Saturday morning keynote: Susin Nielsen

YA novelist and Governor General’s Award-winning writer Susin Nielsen shared her journey to authorhood.

It’s an equation: 1/3 talent, 1/3 hard work, and 1/3 luck.

She showed use her first diary, and even read to us some of her early entries: “If I become famous, I may want to keep a diary.”

She aspired to be Harriet the Spy and her first diary lasted for all of 8 days.  Susin was in 7th drade.

There were always books in the house.  She was an off-beat kid.  It was a while before she realized that elaborate imaginary games were not where her classmates were at.

She didn’t have a lot of friends.

Her first book was The Smallest Snippet in Snippeton.  She showed it to us 🙂

She submitted poems to Seventeen magazine and received the response: “Nicely written, but much too depressing for us.”  Susin read us one of the poems: “Suicide.”  It was a little maudlin.

Malcolm Gladwell writes about the 10,000 hour rule.  About that time, she was about the 200 hour range.

She went to Ryerson, got a job in food services for Degrassi, wrote a spec script, which eventually became 16 episodes of the long-running Canadian series.

When Word Nerd was published in 2006, her agent was incredibly helpful.

Susin Nielsen in Lorette, Manitoba

Susin Nielsen in Lorette, Manitoba (Photo credit: Tundra Books)

The bottom line: if you’re a writer, write.  Hone your craft.

Friday evening keynote: Zsuzsi Gartner

Last year, Zsuzsi decided to conduct a radical experiment.  She went off-line, not only withdrawing from social media, but also online banking, her cell phone, texting, and even her computer.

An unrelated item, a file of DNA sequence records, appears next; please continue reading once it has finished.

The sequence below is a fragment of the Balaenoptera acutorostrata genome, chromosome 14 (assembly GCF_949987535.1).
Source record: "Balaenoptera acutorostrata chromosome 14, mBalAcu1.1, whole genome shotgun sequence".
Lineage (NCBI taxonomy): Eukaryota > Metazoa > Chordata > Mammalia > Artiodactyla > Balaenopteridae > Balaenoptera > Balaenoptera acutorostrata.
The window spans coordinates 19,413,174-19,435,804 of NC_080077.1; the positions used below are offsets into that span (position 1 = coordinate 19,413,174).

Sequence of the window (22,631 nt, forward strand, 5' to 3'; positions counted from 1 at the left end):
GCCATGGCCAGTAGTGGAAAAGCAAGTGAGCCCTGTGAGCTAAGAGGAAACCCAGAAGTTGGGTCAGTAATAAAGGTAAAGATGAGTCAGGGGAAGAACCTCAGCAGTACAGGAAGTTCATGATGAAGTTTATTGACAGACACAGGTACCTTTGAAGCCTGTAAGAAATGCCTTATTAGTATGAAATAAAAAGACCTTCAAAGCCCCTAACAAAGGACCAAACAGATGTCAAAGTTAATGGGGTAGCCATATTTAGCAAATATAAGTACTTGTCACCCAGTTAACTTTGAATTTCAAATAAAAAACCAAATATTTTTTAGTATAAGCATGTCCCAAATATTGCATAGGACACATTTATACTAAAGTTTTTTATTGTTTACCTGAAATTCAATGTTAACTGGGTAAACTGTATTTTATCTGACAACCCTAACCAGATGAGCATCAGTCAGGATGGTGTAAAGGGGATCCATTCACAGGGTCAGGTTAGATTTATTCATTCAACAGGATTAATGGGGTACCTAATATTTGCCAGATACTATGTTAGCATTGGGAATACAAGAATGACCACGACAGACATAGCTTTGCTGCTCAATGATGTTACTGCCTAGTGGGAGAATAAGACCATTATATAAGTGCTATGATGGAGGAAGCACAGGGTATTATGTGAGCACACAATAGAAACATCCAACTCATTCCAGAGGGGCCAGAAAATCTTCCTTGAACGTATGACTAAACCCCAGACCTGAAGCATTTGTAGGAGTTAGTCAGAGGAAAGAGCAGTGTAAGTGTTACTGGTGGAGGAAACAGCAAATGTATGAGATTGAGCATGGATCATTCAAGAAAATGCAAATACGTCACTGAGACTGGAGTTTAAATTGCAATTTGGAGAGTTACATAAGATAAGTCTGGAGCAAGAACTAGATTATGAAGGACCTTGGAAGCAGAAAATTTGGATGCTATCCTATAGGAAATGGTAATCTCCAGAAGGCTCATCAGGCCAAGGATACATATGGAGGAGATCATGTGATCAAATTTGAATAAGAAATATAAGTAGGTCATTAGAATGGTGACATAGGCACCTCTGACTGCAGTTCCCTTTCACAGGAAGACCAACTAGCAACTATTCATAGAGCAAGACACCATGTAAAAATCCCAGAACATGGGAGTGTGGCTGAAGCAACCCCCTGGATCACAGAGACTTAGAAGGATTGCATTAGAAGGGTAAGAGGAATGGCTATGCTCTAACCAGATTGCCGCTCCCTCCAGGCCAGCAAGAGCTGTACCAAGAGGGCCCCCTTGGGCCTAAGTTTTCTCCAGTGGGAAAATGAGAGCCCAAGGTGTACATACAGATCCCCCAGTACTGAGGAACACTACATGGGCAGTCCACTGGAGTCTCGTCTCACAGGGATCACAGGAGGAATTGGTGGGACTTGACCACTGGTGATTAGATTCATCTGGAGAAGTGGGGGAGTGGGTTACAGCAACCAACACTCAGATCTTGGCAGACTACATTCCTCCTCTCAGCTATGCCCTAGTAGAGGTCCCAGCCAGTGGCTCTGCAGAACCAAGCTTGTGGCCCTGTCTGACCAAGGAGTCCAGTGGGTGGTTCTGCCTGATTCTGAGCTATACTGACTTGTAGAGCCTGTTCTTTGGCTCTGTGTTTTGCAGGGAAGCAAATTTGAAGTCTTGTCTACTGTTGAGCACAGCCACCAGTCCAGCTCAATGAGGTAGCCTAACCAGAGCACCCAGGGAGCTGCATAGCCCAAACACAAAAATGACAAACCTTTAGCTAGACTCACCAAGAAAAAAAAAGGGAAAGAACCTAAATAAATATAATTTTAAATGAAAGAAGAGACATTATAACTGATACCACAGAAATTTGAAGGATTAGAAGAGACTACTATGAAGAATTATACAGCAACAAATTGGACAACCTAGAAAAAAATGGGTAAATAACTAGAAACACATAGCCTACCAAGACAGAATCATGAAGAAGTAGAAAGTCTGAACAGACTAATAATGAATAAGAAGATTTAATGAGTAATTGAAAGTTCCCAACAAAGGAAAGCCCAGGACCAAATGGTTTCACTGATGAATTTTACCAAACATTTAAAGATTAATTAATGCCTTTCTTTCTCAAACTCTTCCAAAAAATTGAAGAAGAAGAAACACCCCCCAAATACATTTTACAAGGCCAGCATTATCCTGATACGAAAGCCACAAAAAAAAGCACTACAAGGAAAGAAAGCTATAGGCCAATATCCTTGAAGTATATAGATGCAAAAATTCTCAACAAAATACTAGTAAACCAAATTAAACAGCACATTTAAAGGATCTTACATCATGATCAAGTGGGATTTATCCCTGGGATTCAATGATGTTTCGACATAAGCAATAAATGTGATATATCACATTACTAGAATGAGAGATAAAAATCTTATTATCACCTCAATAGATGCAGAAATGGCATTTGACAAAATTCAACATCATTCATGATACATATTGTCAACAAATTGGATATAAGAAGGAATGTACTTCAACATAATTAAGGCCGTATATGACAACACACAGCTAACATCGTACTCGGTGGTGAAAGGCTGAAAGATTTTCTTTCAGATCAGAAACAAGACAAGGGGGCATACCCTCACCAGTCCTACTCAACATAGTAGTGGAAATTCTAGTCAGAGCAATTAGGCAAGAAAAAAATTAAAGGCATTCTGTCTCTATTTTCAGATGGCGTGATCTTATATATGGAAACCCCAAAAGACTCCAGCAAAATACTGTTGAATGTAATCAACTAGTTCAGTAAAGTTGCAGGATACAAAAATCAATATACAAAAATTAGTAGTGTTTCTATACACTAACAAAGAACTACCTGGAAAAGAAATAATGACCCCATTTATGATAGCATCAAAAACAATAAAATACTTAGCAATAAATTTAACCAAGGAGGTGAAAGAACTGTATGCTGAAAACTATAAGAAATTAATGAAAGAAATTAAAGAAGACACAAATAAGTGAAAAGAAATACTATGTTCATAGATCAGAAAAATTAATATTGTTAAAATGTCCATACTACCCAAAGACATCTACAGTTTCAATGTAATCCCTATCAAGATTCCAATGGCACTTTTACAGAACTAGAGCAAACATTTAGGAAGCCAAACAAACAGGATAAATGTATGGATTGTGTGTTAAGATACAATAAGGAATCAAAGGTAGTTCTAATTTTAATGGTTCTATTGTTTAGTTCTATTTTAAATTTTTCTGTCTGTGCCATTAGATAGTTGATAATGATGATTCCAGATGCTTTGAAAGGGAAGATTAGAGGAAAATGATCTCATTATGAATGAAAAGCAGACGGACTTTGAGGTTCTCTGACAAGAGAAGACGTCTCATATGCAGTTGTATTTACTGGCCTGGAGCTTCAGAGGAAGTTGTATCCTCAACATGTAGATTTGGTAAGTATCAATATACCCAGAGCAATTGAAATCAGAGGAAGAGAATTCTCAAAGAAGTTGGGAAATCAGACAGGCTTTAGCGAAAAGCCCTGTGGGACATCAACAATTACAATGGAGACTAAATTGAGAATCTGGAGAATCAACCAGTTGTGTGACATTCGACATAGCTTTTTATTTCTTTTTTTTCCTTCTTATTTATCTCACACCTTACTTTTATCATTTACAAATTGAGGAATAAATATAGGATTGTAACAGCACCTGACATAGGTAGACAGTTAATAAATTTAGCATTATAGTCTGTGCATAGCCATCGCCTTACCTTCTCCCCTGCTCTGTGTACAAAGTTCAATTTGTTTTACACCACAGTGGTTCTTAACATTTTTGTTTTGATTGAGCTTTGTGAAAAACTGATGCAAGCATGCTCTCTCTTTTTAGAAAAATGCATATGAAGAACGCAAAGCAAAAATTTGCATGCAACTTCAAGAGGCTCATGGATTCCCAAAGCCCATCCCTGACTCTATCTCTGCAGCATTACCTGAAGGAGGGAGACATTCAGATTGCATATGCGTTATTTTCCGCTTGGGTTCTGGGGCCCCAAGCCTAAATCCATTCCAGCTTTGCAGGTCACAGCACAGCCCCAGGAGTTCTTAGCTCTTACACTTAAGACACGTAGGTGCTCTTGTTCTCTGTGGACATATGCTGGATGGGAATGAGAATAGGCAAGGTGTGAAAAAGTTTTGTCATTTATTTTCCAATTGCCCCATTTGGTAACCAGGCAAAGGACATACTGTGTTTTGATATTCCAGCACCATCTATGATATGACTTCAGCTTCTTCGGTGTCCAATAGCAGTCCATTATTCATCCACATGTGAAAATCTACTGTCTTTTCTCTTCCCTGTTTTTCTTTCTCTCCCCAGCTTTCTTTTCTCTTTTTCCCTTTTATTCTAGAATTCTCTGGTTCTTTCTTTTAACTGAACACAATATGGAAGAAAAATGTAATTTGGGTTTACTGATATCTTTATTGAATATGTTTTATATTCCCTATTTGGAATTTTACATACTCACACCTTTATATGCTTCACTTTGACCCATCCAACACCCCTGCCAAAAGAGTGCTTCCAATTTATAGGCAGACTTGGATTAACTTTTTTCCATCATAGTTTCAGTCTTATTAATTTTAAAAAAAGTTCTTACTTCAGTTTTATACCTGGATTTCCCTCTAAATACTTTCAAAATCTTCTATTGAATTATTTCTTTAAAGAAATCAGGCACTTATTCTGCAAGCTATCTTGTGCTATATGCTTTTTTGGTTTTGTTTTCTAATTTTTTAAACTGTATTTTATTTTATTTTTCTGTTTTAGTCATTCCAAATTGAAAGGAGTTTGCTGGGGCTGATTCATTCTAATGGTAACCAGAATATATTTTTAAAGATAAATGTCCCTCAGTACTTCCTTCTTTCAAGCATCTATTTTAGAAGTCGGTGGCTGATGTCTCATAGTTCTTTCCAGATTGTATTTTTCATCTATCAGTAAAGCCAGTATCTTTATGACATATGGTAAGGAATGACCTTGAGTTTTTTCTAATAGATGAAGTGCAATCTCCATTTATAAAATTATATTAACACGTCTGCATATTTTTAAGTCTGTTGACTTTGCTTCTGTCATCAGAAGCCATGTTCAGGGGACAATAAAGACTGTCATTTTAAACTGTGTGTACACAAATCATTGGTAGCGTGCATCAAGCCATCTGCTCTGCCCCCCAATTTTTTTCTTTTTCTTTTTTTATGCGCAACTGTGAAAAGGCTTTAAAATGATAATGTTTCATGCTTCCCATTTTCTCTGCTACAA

Here’s what she shared with us.

Being a writer, social media can be addictive.  “I’ll check email just one more time” becomes a three hour odyssey down the rabbit hole.  When she realized she was enslaved to email, Zsuzsi decided to do something about it.

So, no email, no texting, no computer, no debit, no nothing.  This took a while to set up.

In the process, she found a few things that promised to help with the project.  The “suicide” app kills your online ID.  Digital Detox blocks your access.  Camp Grounded is an adult summer camp where your tech toys are confiscated upon arrival.

Zsuzsi went through withdrawal.  She started reading a lot more though.  She read Henry James’s short stories, and Portrait of a Lady.  There was clarity in the pure experience of reading.

The Shallows: what the internet is doing to our brains Nicholas Carr

Cover of "The Shallows: What the Internet...

Cover via Amazon

 

Are we sacrificing our ability to read and think deeply?

Maryanne WolfThe Science of the Reading Brain

Is Google Making Us Stupid? (article in The Atlantic, 2008)  – Nicholas Carr.  Maybe not stupid, but lazy.

As a project, she redacted everything in her latest book that she sourced on Google.  Many pages had a quarter or more of the text blacked out.

She tried doing “real” research.  In a library.  With books, articles, and inter-library loan.  She has concerns about kids relying too heavily on Wikipedia and plagiarism in class.

English: An IBM Selectric typewriter, model 71...

English: An IBM Selectric typewriter, model 713 (Selectric I with 11″ writing line), circa 1970. (Photo credit: Wikipedia)

Zsuzsi started using an old IBM Selectric typewriter.  It forces her to think before typing. Nietzsche used a bizarre-looking typewriter and claimed it helped him write better.  “Go online and take a look at it,” she said, and of course, the irony was lost on none of us 😉  Once again ironic, the typewriter was considered the lap top of its time …

Our writing equipment informs our thoughts.  The medium has affected the prose.

Hemingway wrote description in long hand and dialogue on the typewriter.  Annie Proulx and Michael Ondaatje both write long hand.

The Russians are apparently using typewriters to create and send secret messages because there is no electronic footprint.

This experiment helped Zsuzsi engage more deeply with the world.